That, or I should have kneaded less, allowing a more open crumb.  Or some of each.

The other thing that could have been done was to allow the loaves to stay in the oven a few minutes more.  While fully baked, more baking would have deepened the color (and flavor!) and dried the crumb somewhat.

But these are small matters, the difference between a good bread and a really good bread.  The crumb is moist, but not soggy; firm, but with a pleasing softness; and eminently suited for its primary role as sandwich material.  No spilled mustard from those holes!  The flavor is primarily wheat, with distant notes of hazelnut and caramel.  There's only the smallest hint of a sourdough tang; quite suprising, considering the extended fermentation of both levain and dough.  The fragrance tells you immediately that this is the real deal, not a tricked up wannabe.  

By contrast, when my wife and I were at the supermarket (one of the errands), we happened to walk down the bread aisle and it smelled disgusting.   That's never really struck me before, even though I've baked most of our bread for 30-mumble years.  I'm not sure which thing(s) in that "bread" I was smelling but it almost turned my stomach.  And no, it had nothing to do with a lack of cleanliness in the store; this was coming entirely from the product.  Yuck!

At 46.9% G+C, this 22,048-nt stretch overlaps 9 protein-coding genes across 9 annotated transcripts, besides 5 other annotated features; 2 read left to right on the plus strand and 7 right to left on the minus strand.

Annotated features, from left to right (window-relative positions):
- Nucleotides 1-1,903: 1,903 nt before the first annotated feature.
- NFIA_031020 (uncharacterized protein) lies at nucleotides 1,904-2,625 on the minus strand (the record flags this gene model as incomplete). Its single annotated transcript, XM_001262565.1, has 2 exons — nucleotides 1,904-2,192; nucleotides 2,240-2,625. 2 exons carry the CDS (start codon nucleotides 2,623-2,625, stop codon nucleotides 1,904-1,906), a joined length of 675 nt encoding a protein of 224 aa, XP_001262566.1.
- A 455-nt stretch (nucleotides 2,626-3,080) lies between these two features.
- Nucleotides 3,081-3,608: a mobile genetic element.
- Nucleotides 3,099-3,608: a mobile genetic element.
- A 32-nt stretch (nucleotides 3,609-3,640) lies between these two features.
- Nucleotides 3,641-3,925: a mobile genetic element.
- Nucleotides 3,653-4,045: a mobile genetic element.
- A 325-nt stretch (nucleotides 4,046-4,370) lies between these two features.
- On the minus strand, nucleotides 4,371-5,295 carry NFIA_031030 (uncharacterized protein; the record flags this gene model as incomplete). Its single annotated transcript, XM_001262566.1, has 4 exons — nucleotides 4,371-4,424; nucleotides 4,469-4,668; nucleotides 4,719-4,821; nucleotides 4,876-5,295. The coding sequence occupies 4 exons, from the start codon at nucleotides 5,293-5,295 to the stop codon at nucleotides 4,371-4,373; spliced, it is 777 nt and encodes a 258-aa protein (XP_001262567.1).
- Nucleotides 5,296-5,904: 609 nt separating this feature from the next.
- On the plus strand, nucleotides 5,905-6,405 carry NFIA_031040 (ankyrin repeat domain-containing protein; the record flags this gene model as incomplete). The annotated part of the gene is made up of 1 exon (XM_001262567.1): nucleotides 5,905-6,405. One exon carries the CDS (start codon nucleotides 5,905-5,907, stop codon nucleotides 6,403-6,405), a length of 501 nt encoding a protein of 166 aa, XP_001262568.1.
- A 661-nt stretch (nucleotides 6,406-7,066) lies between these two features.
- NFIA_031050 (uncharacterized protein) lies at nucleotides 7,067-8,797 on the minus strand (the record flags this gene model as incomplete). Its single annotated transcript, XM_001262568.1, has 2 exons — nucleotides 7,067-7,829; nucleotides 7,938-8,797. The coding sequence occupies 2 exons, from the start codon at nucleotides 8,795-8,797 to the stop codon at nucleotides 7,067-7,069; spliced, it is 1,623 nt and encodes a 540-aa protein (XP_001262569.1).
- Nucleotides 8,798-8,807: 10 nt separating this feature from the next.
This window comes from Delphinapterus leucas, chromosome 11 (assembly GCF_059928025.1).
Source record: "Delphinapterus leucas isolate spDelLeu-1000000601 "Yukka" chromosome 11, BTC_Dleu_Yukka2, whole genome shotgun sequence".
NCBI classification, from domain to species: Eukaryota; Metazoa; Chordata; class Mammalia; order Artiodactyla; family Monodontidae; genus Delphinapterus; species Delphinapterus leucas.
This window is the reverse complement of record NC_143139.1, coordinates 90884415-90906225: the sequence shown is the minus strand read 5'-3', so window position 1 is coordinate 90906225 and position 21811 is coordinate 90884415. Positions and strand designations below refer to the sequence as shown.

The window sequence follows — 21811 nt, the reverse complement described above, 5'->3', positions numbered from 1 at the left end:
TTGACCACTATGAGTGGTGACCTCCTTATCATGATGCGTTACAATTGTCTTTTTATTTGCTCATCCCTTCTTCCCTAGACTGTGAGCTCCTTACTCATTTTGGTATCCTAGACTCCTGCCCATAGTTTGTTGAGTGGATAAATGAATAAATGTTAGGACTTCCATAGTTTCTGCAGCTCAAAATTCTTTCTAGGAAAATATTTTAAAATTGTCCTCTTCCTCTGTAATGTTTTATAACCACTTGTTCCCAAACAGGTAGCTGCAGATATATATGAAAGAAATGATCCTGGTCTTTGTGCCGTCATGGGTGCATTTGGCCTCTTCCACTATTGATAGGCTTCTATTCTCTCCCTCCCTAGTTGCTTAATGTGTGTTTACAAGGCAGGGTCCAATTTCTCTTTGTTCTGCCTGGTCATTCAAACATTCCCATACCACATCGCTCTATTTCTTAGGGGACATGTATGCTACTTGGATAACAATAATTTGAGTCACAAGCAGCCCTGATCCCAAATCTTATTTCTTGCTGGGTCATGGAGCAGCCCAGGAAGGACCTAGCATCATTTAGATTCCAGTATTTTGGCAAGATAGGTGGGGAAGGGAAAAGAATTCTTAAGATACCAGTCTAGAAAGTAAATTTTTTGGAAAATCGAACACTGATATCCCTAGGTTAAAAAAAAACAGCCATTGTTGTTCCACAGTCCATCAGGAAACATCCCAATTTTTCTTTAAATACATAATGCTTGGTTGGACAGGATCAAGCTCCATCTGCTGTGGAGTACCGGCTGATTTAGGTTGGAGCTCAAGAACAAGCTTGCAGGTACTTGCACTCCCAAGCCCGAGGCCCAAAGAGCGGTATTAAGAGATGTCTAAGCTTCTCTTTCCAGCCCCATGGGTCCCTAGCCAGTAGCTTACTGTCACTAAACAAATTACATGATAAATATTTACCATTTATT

So, color me happy with my bread and thanks to Chef Hamelman for this specific bread.

Paul

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PMcCool